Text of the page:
mkhvdsompIn their 2015 post, Martin Klein and Herbert Van de Sompel reported on the beginnings of an investigation into ‘reference rot’ in scholarly articles. This term incorporated ‘link rot’, whereby referenced web-at-large resources vanished from the web altogether, and ‘content drift’, whereby a resource’s content changed over time to such an extent as to cease to be representative of that originally referenced. Results from the initial study found that between 13% and 22% of references suffered from link rot. Here, Klein and Van de Sompel describe the findings of a more recent study assessing content drift. Results show as much as 75% of referenced content had changed to some degree in just three years, raising significant concerns over the integrity of the scholarly record. However, increased adoption of ‘robust links’ offers a viable solution to this problem.

More and more scholarly articles not only contain references to books and other scholarly publications but also to ‘web-at-large’ resources such as project websites, blogs, videos, presentations, ontologies, and source code repositories. These resources are commonly referenced by means of their HTTP URI (uniform resource identifier) and, since they live on the web, are subject to the same dynamics as all other web resources. In particular, they suffer from link rot and content drift.

Link rot represents the case where the resource identified by a URI vanishes from the web. As a result, a URI reference to the resource ceases to provide access to referenced content. Content drift describes the case where the resource identified by a URI changes over time. The resource’s content evolves and can change to such an extent that it ceases to be representative of the content originally referenced. We coined the term ‘reference rot’ to denote the combination of the two problems. Inarguably, reference rot is of major detriment to the integrity of the web-based scholarly record. A reader who visits a web-at-large resource by following a URI reference in an article, some time after its publication, is led to believe that the resource’s content is representative of what the author originally referenced. However, due to reference rot, this may very well not be the case. In case of link rot, it will be obvious to the reader that something is awry because she will receive a “404 Not Found” message. In the case of content drift, the reader has no ability to determine whether the obtained content is the same as when it was originally referenced by the author.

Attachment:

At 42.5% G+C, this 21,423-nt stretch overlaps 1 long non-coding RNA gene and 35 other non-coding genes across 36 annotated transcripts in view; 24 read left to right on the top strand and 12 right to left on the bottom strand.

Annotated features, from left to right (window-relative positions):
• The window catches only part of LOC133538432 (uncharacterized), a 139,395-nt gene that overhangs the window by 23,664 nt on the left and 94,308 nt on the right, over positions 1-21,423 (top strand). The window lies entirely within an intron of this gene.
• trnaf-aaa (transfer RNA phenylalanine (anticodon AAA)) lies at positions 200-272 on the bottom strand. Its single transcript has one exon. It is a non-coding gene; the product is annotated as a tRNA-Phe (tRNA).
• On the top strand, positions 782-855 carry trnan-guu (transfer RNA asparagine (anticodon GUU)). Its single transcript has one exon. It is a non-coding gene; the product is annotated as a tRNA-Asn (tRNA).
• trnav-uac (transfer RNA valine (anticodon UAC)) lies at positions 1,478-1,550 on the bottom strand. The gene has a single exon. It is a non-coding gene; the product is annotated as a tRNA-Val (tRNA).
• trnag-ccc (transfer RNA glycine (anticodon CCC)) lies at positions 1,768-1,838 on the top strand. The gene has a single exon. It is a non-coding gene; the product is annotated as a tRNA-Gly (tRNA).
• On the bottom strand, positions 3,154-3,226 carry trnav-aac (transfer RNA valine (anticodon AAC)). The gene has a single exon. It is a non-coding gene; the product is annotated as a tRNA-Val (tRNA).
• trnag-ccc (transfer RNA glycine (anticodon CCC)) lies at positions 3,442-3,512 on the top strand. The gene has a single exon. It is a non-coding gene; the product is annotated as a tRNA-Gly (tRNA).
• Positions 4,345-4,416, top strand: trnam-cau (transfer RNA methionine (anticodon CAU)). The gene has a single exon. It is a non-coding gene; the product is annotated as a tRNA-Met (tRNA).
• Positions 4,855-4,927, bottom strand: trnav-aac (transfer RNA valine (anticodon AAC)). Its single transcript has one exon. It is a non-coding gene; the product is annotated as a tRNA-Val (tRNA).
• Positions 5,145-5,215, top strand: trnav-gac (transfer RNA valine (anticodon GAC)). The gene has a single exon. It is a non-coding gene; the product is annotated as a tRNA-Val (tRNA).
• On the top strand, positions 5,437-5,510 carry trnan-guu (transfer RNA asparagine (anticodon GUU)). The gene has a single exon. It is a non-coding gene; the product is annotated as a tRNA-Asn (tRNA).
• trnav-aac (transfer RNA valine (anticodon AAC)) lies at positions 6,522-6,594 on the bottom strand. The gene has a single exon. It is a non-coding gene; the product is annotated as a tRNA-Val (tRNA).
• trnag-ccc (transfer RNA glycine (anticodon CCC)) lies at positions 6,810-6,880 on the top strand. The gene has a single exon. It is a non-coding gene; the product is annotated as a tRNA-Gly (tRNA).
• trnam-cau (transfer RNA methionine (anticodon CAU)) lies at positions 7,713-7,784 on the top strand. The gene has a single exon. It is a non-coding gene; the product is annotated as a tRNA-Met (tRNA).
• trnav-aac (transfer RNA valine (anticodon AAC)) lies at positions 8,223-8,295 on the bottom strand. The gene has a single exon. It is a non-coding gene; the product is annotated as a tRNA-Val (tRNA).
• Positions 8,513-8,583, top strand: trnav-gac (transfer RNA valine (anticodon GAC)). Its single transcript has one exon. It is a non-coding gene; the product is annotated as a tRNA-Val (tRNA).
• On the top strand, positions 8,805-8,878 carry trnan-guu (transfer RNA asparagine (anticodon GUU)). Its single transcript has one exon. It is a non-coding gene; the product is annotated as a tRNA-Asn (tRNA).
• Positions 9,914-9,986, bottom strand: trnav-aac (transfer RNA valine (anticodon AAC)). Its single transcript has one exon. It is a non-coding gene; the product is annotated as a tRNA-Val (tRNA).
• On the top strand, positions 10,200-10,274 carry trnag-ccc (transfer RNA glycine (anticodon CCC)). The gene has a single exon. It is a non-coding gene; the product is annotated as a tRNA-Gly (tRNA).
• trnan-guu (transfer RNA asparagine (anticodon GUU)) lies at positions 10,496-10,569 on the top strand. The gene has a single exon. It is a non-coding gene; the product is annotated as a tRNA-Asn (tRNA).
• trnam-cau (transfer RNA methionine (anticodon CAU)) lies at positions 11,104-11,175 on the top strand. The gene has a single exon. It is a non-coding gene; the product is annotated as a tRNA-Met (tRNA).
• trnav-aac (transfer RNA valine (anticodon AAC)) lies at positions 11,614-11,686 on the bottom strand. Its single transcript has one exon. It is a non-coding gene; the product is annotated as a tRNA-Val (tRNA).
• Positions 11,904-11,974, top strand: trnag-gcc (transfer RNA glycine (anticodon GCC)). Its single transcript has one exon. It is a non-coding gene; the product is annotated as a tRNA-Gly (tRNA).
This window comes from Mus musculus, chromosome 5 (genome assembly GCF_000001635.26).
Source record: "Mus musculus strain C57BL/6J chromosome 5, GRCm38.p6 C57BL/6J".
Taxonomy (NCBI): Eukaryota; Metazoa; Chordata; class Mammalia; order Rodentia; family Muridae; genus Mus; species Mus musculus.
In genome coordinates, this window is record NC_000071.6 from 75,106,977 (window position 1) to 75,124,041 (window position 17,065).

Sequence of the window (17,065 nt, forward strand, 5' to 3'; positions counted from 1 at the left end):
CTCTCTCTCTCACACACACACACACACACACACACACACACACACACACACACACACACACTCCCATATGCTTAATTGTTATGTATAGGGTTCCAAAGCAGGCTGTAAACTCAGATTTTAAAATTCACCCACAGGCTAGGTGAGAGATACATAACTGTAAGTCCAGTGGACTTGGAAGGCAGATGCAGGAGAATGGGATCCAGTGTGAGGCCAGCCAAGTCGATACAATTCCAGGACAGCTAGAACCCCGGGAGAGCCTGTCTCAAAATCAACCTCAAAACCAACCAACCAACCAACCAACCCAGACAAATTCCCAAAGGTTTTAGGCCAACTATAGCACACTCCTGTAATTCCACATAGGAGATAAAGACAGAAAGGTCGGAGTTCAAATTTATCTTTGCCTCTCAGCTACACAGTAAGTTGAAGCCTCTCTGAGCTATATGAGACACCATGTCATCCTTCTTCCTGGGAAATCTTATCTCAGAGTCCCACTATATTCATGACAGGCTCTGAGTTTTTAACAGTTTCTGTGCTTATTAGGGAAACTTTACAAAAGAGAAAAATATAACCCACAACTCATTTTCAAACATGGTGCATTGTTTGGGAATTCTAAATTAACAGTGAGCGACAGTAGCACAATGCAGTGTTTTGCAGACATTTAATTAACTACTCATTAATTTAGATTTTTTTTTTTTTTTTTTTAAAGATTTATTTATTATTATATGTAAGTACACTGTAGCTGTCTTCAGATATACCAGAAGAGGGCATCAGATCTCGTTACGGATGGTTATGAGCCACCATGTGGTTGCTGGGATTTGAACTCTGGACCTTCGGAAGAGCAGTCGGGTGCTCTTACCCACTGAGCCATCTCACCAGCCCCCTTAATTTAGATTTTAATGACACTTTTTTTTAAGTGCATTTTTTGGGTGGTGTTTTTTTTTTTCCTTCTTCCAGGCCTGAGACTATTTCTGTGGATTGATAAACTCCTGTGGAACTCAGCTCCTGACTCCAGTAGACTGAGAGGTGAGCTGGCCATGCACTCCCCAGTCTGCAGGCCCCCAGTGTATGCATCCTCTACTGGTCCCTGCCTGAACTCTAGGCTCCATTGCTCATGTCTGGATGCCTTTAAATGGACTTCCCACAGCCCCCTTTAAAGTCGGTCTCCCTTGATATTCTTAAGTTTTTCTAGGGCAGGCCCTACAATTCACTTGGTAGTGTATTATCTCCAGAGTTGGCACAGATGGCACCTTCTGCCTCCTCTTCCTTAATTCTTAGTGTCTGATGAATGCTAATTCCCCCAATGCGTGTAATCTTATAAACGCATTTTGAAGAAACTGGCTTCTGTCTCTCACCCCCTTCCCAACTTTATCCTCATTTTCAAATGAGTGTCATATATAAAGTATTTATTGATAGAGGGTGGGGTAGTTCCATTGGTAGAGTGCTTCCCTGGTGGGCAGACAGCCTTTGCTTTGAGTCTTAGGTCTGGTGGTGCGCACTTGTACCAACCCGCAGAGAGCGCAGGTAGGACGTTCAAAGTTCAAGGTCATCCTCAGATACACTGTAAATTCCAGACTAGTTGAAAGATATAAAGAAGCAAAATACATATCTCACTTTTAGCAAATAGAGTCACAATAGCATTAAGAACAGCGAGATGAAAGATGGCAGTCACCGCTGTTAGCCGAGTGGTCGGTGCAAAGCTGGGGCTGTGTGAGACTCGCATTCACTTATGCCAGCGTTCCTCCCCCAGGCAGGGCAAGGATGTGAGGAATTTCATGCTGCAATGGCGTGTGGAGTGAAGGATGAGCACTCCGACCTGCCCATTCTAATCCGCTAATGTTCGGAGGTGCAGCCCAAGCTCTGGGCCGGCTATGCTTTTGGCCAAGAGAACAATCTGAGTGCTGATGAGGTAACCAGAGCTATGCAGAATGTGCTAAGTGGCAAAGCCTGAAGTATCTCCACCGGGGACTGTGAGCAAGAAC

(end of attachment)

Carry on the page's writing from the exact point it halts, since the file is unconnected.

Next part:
Image credit: Drift by Moyan Brenn. This work is licensed under a CC BY 2.0 license.

In a previous post we reported on our 2014 study in which we began to investigate the notion of reference rot in scholarly articles. One of the aspects that set this study apart was its unprecedented scale, with a corpus of more than 3.5 million articles from which we extracted more than one million URIs to web-at-large resources. By checking all URIs on the live web, we were able to precisely quantify link rot. We found that between 13% and 22% of references suffered from it less than two years after publication of the referencing article. Factoring in the numbers for content drift, we arrived at the conclusion that about 20% of recently published scholarly articles (one in five) suffer from reference rot.

In our most recently published study we applied a more sophisticated and accurate approach to assess the notion of content drift for referenced web-at-large resources. Our methodology was based on finding an archived copy (a Memento) of a URI reference that is representative of what it was at the time the referencing article was published. Once a representative Memento was discovered, we compared it to its counterpart on the live web, if it still existed, and assessed whether the content had drifted.

Using the Memento Framework and 19 public web archives, we obtained the Memento created closest to and also prior to the article’s publication date (Memento_Pre) as well as the Memento created closest to and also after that date (Memento_Post). If these two Mementos were identical, we declared them representative of the reference as it was at article publication time. Judging whether two web resources are identical can be done in different ways. One feasible approach is to measure the similarity of the textual content of the web page. We chose to apply four different text similarity measures to assess the similarity of the Memento_Pre/Post pair that was created around the publication date of the referencing article. The measures we used are Simhash, Jaccard, Sørensen-Dice, and Cosine. Since their underlying algorithms are focused on different aspects of textual similarity, we are confident that the combination of their scores provides a meaningful assessment of similarity. In addition, we opted for a very stringent filter; only if all four measures returned a perfect similarity score when comparing our two Mementos did we consider them identical and hence representative. We applied this methodology to each of our more than one million URI references of interest and found that 64% have Memento_Pre/Post pairs. Of these, 35% have representative Mementos.